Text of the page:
HAUSCHILD: I just had a young couple move back here from Colorado due to the lower costs of living and more “bang for your buck” in regards to housing. They do miss the mountains, but right now they are focused on starting their family and that made the decision easier for them. To quote them: "Just by moving back to Oklahoma City, we both gave ourselves unintended raises."
YDP: What, in your experience, are home buyers in Oklahoma most interested in right now?
HAUSCHILD: Based on what I have seen, if buyers are looking for existing (not new build) homes, they are leaning towards properties that are more updated than not. Buyers seem to have lost the concept of sweat equity, and since interest rates are so low, they have no problem paying a bit of a premium for a house that is basically turn-key. That is leaving the properties, like my Shepherd listing, in a bit of a gray area. It's not in terrible enough shape for a flipper to make a really good return, but it needs more work than your average homeowner is probably wanting to tackle.
Also, in OKC I think there has been a bit of a flight to the suburbs over the last few years. For older homes, areas like Quail Creek, the Green, and Lakehurst are seeing a serious resurgence. There are plenty of homes in there that have great bones, but just need a little bit of love. Although more expensive overall, Edmond has shown no sign of slowing down across the board. The quality of life, as well as the schools, keep it at the top of the list for a lot of buyers. All the new construction in west and east Edmond is CRAZY. Red dirt everywhere!
YDP: What is happening with investment properties and second homes in Oklahoma? Are rentals affected?
HAUSCHILD: As someone who owns and manages five rental properties, overall I have hit very few snags during this time. I've had to work out a few payment plans along the way with a few tenants, but overall it's been a non-event. PSA to all tenants out there: If you are having trouble with rent, just communicate and be honest with your landlord. The last thing we want to do is evict someone. Trust me.
As far as investing in rentals, it's been pretty eye-opening. The areas where all my rentals are (63rd and May) usually ran around $100-$115/square foot when it comes to price, with the max price point around $120,000. With no apartment competition anywhere, you could easily get the coveted 1% rent-to-purchase ratio. However, since interest rates are low, low inventory, and high demand, these homes are going for WAY more than I thought they could. Some have even pushed the $175K range! This has basically shut out all investors wanting to buy in there. So while that's great for me if/when I want to sell, it prices me out right now because my rate of return dramatically decreases. Overall it improves the neighborhood, however, since you don't want the vast majority of homes to be rentals.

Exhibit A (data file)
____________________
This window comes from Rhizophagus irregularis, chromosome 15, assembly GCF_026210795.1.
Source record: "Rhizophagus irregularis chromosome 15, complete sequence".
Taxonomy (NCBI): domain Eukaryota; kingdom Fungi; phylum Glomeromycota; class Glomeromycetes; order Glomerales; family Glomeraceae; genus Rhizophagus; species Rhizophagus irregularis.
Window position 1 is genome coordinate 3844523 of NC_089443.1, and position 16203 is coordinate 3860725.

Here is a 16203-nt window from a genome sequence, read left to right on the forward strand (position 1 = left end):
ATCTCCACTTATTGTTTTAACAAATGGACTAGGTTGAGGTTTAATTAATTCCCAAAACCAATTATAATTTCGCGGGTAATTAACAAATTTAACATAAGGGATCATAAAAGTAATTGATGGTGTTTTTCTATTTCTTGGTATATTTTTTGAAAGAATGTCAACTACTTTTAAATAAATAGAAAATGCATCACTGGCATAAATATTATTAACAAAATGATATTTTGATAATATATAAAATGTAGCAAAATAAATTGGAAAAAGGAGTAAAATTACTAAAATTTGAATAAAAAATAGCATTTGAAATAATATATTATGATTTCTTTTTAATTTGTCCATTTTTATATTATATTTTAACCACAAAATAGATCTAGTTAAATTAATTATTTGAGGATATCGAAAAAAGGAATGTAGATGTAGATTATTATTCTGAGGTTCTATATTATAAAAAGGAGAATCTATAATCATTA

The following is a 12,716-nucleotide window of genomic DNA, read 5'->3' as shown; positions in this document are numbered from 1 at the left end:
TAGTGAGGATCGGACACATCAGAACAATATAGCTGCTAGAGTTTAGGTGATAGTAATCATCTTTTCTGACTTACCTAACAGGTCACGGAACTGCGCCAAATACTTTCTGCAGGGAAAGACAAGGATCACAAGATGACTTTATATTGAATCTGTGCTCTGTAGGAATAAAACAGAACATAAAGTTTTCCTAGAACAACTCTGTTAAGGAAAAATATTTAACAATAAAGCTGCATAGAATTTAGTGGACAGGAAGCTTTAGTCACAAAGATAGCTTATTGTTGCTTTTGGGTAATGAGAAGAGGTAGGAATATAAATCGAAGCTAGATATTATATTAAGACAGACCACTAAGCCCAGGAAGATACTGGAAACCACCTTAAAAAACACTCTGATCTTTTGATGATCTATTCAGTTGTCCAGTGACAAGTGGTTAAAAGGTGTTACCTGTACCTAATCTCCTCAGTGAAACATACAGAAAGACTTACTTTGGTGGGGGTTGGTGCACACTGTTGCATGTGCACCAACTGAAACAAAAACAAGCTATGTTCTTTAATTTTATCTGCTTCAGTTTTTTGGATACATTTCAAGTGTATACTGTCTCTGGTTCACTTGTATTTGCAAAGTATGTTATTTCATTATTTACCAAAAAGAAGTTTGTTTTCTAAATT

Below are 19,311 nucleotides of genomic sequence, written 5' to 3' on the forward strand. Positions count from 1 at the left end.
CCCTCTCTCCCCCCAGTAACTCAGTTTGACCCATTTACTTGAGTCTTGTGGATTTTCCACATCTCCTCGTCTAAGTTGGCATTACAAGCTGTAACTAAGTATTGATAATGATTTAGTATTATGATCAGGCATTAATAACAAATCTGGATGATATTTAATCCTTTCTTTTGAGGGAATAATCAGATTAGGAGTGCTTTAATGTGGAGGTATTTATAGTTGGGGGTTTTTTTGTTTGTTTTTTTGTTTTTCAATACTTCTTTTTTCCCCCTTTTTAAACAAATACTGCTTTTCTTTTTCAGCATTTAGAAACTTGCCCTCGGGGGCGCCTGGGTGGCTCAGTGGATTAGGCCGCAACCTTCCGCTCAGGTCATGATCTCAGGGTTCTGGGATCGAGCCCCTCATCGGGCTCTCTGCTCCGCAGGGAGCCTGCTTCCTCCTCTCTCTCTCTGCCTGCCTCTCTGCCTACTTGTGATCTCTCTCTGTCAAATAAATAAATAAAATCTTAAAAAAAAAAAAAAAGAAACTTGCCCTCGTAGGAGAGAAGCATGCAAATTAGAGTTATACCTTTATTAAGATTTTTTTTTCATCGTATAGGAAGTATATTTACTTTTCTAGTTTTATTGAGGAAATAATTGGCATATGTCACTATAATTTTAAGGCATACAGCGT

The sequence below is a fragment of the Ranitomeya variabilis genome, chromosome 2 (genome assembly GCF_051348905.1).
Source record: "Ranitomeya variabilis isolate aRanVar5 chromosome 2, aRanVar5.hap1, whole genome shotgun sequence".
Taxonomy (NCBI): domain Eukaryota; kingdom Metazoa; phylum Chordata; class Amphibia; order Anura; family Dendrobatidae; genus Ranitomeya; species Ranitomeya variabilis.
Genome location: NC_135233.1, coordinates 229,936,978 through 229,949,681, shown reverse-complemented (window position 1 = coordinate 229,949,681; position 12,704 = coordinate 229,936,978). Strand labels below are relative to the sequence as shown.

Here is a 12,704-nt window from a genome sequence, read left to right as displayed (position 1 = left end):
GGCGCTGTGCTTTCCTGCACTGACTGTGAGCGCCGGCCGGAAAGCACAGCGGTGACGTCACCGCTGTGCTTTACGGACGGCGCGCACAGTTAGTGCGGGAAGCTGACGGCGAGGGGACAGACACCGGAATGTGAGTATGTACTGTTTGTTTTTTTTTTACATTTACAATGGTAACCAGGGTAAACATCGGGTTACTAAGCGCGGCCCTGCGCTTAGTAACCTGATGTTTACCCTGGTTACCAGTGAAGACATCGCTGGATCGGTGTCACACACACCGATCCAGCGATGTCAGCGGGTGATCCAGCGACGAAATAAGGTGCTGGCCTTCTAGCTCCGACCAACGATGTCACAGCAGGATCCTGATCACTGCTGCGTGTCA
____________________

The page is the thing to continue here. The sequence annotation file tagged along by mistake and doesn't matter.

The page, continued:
YDP: Where do you see the market in one year as the pandemic continues?
HAUSCHILD: I have a real hard time believing that the country will be shut down again. That being said I think real estate and housing will fall back in line starting this winter. It will eventually slow down like it usually does starting in October, then pick back up in February and never miss a beat.
That aside, I think you will still see some of the same rules stay in place for the next year or so. Some of those will be: limited open houses, prequalification letters to even see a property, masks for buyers looking in occupied listings, hand sanitizer everywhere. While some don’t mind the concept of "looky loos" some of these practices have been eliminated altogether. We probably should have been doing these all along, but sometimes you get used to doing things a certain way, and it takes an unfortunate situation to whip everyone back in shape.
Born and raised in Edmond, OK, Richard Hauschild has lived in greater OKC all his life. In early 2015, he decided to invest in some rental properties. He loved the excitement of negotiations, working offers and closing deals. Later that year, he decided to pursue a career in real estate. He joined Re/Max First in OKC in January of 2016 and has been there ever since.